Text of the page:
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  • Becoming: An Anthropological Approach to Understandings of the Person in Java by Konstantinos Retsikas
  • Ward Keeler (bio)
Konstantinos Retsikas . Becoming: An Anthropological Approach to Understandings of the Person in Java. London and New York, NY: Anthem Press, 2012. 192 pp.

How readers respond to this book will depend on the preferences they bring to their reading: how they feel about the work of Deleuze and Guattari, and what they look for in anthropological writing. Retsikas presents what he learned about ethnicity, self, space, kinship, healing, and sorcery in East Java, among people of mixed Javanese and Madurese origins, as a demonstration of how fertile Deleuze and Guattari's work can be when applied to ethnographic material.1 Apart from a certain number of passages at the beginning and end of the book, that ethnographic material appears only in the background, as the foundation upon which Retsikas elaborates his analyses.

The gist of Deleuze and Guattari's work might be summarized as a critique of the long-standing penchant in the Western intellectual tradition of looking "beneath" phenomena to find underlying patterns, regularities, and principles. In place of such "levels" of analysis, some identified as more "superficial" and others as more "profound," Deleuze and Guattari propose an approach that singles out no privileged or generative or explanatory element but, rather, insists on the endless elaboration of connections, relationships, transformations, and, for that matter, divergences. Their famous allusion to "rhizomes" derives from this approach—think of the knobs and sections of ginger root creeping through the dirt in an apparently indefinite and unsystematic growth in all directions at once.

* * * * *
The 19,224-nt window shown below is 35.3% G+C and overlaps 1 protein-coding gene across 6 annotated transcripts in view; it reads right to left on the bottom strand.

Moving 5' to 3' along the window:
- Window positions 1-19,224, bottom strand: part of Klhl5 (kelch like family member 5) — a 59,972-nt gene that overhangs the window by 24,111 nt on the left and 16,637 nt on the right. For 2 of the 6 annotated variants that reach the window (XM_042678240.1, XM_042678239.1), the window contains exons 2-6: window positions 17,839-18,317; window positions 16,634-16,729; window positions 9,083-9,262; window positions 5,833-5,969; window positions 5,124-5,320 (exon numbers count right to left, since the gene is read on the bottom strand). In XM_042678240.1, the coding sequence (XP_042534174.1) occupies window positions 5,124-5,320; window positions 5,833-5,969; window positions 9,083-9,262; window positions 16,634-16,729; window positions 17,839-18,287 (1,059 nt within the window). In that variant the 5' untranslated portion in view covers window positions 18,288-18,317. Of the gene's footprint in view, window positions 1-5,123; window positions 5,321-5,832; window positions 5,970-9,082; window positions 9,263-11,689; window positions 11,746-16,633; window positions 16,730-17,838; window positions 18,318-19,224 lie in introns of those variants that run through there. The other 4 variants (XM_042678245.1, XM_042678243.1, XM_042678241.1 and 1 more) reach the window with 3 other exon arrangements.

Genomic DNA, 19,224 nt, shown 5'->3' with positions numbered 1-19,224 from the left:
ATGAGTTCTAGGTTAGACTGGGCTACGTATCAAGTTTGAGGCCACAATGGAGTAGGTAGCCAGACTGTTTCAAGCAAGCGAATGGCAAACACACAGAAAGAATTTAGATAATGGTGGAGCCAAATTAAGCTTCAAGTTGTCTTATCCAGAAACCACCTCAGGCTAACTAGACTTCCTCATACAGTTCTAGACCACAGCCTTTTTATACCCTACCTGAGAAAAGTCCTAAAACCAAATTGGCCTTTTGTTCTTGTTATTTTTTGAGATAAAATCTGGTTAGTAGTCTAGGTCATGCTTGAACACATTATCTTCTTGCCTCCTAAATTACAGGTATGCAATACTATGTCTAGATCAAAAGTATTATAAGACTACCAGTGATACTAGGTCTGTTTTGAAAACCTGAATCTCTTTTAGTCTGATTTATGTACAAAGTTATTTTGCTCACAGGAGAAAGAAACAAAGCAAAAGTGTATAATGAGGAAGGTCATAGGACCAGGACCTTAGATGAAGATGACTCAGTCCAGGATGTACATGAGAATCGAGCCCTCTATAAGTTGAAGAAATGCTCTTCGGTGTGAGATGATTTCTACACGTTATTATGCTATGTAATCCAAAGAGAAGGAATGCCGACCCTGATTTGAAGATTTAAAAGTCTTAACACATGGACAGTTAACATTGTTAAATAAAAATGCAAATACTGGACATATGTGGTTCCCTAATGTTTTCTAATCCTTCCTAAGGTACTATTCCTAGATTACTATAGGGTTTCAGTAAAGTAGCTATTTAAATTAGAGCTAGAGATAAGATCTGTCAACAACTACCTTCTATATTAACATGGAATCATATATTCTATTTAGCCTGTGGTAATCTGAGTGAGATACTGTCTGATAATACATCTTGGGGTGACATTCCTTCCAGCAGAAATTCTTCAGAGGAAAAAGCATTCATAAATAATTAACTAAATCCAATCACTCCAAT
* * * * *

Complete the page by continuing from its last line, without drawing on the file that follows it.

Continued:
Retsikas finds that this understanding of phenomena helps him make sense of much of the material he gathered in the city of Probolinggo, in East Java, where he did research. He emphasizes particularly people's easy assumption that rather than embodying a static "identity," each individual enacts a labile, multi-faceted, and context-dependent self. That so many of his research subjects have both Madurese and Javanese ancestors—migration from the island of Madura, just across the water from this area of East Java, has gone on for generations—makes them especially ready to acknowledge the congeries of unlike traits every person is expected to exhibit. After all, it is conventional wisdom in Indonesia that Javanese are refined and indirect, whereas Madurese are nervy, brash, and forthright. With reference to the self, Retsikas labels this conception of the individual—now alus, now kasar (to use the terms Clifford Geertz made famous long ago, and which are still very much a part of everyday discourse in Indonesia), now inclining toward one element of a binary pair (e.g., masculine), now toward the other (thus, feminine)—the "diaphoron person." Such a self should not, in Retsikas's rendering, be thought of as being, but rather to be caught up in a ceaseless becoming, with no point of origin or fixity. This concept gives his book its simple title.

The various chapters ring changes on this theme of a play of contrasting and even contradictory elements inherent in individuals and groups, whether with reference to ethnicity, kinship, healing, or sorcery. I find some of Retsikas's analyses quite arresting. [End Page 185] His discussion of the relations between affinity and descent, focusing on the logic whereby the marital relationship is pulled toward the idealized relations between siblings, is illuminating. Sorcery, always conducive to a bit of excitement, gets fascinating treatment as Retsikas shows that its supposed practices hinge on shifting a victim's gender from masculine—closed and resistant—to feminine—open and vulnerable. (Retsikas could, though, have done his readers a favor by linking his account of sorcery more explicitly to the work of others, particularly James T. Siegel, who has written on sorcery in East Java.2) Other discussions strike me as labored. In repeating conventional remarks about the contrast between Javanese refinement and Madurese frankness, he neglects the fact that such generalizing comments come into play in some circumstances, yet fall away as people recognize how refined some Javanese are relative to others, and how any individual, whether Madurese or Javanese, is obliged in some contexts to show greater refinement and...


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